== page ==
What readings can best support sites in implementing successful programs for their new teachers?
That question was at the heart of a bibliography that that the New-Teacher Initiative (NTI) Leadership Team developed over five years as it collaborated with and supported local site leadership at eighteen National Writing Project sites.
The most immediate aim of the New-Teacher Initiative is to explore multiple professional development approaches and strategies for supporting new teachers. To serve that end, a national leadership team designed and implemented the work of the initiative to support sites in designing models of working with new teachers.
One of the major tasks of the NTI Leadership Team was to design learning events—a launch of the program for each cohort of sites, cohort summer institutes, and dissemination retreats — that would assist site teams in implementing successful programs for their new teachers.
Three major areas surfaced that needed support in these NTI learning opportunities: investigating strong models of meaningful, high-quality professional development for new teachers; making inquiry a part of the way sites worked with new teachers; and deepening site leaderships’ own knowledge about the teaching of writing in order to help their newest colleagues.
Selecting the Readings
What readings and approaches would meet those needs? After much brainstorming, reading, and discussion, the team selected readings relevant to the goals of the event that also met the needs of the participating teams.
“For each event, we selected articles that heightened awareness of work that we saw going on, but needed some support, or topics that site leaders wanted to be on the agenda, as well as those that would support the goals of the initiative,” said Linette Mormon, a member of the New-Teacher Initiative Leadership Team.
The annotated bibliography (PDF) that the team created is a partial list of the readings that were most significant in their work. It is organized into four categories: (1) the teaching of writing, (2) understanding culture and its implications for teaching and learning, (3) strengthening inquiry as a mode of learning, and (4) rethinking professional development for new teachers through participation in a professional community.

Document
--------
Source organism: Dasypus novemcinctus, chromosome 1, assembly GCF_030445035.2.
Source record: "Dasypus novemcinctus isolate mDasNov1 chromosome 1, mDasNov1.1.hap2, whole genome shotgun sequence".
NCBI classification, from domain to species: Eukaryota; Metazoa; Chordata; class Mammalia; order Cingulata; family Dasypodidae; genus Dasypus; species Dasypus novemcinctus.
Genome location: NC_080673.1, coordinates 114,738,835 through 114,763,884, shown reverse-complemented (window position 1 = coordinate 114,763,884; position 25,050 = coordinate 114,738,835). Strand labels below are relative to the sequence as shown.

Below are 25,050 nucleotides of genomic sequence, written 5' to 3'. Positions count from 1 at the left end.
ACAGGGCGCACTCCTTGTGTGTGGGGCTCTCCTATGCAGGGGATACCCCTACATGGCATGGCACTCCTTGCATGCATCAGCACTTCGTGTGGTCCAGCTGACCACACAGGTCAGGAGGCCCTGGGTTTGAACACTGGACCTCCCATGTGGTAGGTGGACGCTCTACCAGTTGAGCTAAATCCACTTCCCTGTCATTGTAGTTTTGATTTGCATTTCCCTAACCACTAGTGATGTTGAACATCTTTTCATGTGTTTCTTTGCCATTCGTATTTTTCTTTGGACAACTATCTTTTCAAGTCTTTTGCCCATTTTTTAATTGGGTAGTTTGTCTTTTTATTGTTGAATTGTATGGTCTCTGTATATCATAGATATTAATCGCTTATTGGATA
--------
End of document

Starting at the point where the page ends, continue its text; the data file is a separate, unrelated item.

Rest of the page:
Protocols Deepen Inquiry
In addition to the readings, Mormon noted that the team also wanted to demonstrate effective approaches to working with texts in hopes that team members would be able to integrate their experiences into their local site work with new teachers.
For example, to deepen everyone’s understanding of inquiry, the team selected “Inquiry and Outcomes: Learning to Teach in the Age of Accountability” by M. Cochran-Smith and used a writing–to-learn process developed from the work of Ann E Berthoff (1995) known as the “dialectical journal” or “double-entry journal.”
This simple format of using two columns for taking notes and dialoging with the text requires the reader to slow down, identify portions of the text he/she wants to comment on, and capture in writing thoughts about and interactions with the text.
During the “Learning from the Field” segment of one institute, the team used a version of the “Save the Last Word for Me” protocol to actively engage with the text.
“Using this protocol provided a disciplined and safe space for each individual to participate in the conversation about the text,” said Mormon.
Reading and discussing texts contributed to collegiality among the cohort participants, stimulated leadership teams to reflect on and revise their sites’ work, and deepened the knowledge of everyone involved in the initiative.
“The protocols encouraged listening and sharing in a democratic manner and I’m glad I was a part of them,” said one participant.
Another participant added, “In NTI, I am being exposed to literature that supports what I’m doing and that says how difficult writing is and how difficult it is to have students write. I’m with people who care and want to listen, and I’m expressing myself and being heard with some kind of positive feedback.”